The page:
Thatch Point Blue Hole, Bahamas : Bird’s Eye View
Thatch Point Blue Hole has been tempting the scientists of the Coastal System Group for years. In 2011 Dr. Pete Vanhengstum enlisted the aid of local divers to recover a short sediment core from the hole. Analysis of that core yielded a high resolution overwash record suggesting that there was a much longer story buried in the bottom of that hole, if only there was a way to sample it. The location of the hole, it’s depth, and the shallow surrounding lagoon make it an ideal target for the group’s paleo-hurricane reconstructions. Yet it’s those same traits that have stood in the way of any major coring attempts. With a depth of 80m Thatch Point blue hole is too deep for shallow water coring techniques, but with the surrounding waters only a few meters deep there was no way to transport the more robust coring systems needed to the site.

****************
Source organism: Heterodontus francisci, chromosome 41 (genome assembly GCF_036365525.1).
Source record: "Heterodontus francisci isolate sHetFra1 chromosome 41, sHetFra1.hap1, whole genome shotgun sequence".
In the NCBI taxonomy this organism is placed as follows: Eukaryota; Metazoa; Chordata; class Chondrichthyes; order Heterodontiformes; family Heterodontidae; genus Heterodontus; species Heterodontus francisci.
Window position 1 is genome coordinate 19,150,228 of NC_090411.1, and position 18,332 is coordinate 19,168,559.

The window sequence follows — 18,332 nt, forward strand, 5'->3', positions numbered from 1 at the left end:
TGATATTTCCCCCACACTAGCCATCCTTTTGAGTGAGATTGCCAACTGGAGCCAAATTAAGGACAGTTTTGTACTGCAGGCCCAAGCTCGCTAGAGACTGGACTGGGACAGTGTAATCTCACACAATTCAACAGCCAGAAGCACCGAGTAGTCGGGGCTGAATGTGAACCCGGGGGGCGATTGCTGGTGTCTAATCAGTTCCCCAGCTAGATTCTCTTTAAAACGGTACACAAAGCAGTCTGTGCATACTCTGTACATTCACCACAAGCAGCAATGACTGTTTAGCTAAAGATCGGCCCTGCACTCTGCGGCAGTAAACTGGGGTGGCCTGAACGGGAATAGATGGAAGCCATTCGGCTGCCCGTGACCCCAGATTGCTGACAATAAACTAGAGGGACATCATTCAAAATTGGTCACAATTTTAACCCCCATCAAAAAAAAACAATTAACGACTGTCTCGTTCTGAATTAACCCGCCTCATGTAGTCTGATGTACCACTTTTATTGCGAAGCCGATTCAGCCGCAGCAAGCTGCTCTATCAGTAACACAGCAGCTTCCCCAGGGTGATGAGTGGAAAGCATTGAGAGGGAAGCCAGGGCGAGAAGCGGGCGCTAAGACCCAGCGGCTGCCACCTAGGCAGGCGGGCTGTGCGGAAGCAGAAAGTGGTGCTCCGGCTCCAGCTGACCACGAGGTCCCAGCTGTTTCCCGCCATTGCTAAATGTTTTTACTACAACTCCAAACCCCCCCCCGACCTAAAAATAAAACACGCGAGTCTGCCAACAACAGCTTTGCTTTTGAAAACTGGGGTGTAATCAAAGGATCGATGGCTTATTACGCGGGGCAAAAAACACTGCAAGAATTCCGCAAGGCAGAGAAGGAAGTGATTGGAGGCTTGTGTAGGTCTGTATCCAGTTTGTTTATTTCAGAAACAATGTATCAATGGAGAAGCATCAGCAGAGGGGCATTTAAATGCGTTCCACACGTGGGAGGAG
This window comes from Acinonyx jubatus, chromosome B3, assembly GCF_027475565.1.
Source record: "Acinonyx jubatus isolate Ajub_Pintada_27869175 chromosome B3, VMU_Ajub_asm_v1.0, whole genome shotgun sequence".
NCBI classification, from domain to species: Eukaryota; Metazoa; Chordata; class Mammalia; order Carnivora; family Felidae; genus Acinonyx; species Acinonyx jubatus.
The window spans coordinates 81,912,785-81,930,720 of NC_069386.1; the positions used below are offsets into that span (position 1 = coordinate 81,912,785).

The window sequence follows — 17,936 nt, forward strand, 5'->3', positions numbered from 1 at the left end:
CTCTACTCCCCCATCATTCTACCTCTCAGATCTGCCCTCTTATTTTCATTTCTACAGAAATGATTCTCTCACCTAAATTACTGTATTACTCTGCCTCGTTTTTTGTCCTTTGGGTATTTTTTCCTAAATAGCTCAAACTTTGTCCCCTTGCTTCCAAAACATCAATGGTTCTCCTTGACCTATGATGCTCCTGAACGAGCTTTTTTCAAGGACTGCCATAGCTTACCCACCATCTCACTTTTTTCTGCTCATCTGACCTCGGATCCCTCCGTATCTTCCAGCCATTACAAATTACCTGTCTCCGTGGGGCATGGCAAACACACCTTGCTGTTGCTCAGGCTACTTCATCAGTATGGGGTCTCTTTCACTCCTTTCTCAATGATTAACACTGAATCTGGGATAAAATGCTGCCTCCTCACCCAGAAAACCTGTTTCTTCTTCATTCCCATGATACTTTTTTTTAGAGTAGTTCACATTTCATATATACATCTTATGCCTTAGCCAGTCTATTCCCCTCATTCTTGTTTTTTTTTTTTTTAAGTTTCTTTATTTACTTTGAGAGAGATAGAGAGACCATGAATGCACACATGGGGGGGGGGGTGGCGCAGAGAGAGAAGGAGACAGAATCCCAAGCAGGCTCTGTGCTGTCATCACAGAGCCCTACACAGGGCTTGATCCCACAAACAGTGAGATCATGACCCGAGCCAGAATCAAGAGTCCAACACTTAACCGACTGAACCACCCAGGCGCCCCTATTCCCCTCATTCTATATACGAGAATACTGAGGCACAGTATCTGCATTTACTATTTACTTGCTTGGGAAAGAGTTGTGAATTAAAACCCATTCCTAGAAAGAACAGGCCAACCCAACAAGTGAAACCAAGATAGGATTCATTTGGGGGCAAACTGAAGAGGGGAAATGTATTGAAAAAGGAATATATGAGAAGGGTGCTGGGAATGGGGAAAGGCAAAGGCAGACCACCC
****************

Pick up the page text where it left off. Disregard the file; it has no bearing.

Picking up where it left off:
In 2015 a team consisting of Dr. Vanhengstum, Dr. Donnelly, graduate student Tyler Winkler, and research technician Richard Sullivan finally managed to recover a 9m core from Thatch Point. Utilizing a custom built light weight coring frame and platform mounted ontop of two 6m inflatable rafts they successfully deployed a coring system intended for use on boats larger by several orders of magnitude. The ability to deploy large systems in locations traditional research ships can’t reach opens up numerous sites that had previously been beyond the group’s grasp. The potential for finding detailed climate records is high helping us better understand what past climate conditions have been and what sort of storms the future may hold.